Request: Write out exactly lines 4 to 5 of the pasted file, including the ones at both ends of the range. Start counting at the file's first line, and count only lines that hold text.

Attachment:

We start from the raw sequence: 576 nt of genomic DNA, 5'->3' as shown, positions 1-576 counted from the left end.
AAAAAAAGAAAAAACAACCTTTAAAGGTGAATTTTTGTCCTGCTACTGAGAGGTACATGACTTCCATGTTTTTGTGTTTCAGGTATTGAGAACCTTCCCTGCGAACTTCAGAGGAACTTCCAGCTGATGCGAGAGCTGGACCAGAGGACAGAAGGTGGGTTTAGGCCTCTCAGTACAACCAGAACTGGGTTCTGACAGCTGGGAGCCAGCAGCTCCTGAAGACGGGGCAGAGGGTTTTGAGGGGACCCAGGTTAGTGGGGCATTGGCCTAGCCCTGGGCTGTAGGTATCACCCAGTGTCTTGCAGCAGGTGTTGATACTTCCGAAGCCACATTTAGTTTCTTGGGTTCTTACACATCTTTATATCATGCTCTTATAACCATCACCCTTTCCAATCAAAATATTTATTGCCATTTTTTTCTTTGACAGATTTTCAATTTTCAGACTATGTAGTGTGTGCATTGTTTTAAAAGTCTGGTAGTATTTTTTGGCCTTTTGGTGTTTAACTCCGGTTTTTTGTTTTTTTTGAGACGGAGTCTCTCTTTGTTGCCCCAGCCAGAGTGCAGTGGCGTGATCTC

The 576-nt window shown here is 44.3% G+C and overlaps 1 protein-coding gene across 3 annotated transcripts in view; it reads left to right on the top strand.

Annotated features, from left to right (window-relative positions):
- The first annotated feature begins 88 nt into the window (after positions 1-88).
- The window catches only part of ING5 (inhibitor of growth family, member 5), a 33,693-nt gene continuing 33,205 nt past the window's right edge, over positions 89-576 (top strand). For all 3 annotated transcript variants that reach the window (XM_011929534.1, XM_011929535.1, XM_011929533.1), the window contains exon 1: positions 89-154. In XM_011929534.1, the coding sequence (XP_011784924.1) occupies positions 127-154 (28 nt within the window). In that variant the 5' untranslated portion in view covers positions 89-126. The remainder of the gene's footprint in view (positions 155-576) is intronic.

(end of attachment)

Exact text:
Annotated features, from left to right (window-relative positions):
- The first annotated feature begins 88 nt into the window (after positions 1-88).